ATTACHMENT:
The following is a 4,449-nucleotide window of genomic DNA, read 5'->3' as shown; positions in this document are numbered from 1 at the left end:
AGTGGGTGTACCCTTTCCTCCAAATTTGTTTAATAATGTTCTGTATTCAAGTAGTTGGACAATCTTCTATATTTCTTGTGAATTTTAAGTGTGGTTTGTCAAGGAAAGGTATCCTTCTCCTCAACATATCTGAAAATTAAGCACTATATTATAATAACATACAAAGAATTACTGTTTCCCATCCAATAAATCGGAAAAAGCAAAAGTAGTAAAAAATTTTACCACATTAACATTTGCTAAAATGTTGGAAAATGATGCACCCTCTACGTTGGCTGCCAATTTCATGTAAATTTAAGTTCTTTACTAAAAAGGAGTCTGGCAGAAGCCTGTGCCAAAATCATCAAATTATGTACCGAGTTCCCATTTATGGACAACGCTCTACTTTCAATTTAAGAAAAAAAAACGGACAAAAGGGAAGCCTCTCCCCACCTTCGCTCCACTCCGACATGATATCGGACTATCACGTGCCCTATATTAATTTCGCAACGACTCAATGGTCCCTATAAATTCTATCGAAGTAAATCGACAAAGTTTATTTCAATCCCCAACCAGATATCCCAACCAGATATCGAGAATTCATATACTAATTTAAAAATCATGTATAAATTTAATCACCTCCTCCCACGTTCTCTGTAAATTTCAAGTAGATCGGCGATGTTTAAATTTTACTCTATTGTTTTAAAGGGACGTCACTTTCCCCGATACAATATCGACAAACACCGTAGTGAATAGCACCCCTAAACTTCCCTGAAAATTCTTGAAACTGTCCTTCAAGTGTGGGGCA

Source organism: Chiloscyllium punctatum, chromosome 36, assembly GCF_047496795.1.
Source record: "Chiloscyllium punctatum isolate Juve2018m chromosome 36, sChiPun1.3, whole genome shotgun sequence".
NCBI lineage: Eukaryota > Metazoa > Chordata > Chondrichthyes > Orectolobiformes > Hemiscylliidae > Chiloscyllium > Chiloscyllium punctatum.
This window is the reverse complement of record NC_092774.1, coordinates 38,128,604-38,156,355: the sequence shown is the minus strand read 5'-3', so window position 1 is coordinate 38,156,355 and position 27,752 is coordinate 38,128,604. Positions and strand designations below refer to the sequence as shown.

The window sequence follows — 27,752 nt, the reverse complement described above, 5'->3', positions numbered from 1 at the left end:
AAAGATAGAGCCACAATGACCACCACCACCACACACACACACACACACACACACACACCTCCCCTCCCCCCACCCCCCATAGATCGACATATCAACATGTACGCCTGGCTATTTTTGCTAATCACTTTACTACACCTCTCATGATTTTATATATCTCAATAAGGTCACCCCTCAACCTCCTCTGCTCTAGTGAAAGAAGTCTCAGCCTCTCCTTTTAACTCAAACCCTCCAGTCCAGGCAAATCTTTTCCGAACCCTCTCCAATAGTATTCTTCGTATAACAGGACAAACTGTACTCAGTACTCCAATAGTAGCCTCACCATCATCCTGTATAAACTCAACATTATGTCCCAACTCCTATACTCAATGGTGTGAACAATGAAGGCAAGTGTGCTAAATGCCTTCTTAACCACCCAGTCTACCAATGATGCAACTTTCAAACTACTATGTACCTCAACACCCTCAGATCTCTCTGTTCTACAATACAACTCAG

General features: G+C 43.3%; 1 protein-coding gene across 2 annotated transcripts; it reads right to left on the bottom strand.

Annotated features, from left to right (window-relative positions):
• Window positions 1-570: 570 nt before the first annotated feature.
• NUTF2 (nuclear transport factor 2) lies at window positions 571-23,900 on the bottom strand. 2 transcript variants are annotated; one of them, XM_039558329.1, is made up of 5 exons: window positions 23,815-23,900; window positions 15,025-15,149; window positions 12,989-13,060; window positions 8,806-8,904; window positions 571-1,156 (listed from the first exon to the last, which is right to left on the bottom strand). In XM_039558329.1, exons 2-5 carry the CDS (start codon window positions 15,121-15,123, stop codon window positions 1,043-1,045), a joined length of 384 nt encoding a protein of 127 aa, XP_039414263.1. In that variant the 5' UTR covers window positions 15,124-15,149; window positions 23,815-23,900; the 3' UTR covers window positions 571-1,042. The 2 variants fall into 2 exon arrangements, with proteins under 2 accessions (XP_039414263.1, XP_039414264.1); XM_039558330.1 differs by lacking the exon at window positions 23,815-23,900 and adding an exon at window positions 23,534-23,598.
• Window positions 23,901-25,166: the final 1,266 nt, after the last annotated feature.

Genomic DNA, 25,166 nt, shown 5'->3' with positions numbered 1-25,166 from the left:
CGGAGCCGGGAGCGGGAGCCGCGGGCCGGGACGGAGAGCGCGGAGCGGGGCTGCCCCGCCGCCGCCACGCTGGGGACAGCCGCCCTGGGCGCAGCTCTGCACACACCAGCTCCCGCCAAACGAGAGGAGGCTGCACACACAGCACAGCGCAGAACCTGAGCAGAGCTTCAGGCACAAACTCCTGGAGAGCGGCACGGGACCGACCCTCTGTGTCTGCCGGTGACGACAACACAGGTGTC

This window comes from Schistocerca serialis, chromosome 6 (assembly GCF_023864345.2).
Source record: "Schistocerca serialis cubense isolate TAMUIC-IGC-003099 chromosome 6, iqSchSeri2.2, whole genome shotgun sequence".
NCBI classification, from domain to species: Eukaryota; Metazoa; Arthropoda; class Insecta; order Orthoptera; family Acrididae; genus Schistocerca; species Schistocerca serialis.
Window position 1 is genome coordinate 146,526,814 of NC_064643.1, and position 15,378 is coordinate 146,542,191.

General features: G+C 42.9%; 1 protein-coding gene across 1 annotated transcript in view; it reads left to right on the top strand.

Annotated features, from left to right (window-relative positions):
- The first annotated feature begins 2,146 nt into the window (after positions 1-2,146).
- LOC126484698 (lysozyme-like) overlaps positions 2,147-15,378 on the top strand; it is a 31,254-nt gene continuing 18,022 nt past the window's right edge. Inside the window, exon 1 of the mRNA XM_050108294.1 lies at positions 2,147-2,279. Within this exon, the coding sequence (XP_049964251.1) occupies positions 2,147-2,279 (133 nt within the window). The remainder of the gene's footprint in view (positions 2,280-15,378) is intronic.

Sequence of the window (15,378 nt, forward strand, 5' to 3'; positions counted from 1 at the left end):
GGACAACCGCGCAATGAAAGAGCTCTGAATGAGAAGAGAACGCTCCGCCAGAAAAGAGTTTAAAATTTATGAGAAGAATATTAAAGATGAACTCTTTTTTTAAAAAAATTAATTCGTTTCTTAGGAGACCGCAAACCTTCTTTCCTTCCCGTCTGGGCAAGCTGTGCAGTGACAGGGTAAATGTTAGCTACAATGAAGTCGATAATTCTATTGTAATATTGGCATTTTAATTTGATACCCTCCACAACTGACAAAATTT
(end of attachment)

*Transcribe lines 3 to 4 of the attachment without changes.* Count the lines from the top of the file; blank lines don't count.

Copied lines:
Source organism: Chiloscyllium punctatum, chromosome 36, assembly GCF_047496795.1.
Source record: "Chiloscyllium punctatum isolate Juve2018m chromosome 36, sChiPun1.3, whole genome shotgun sequence".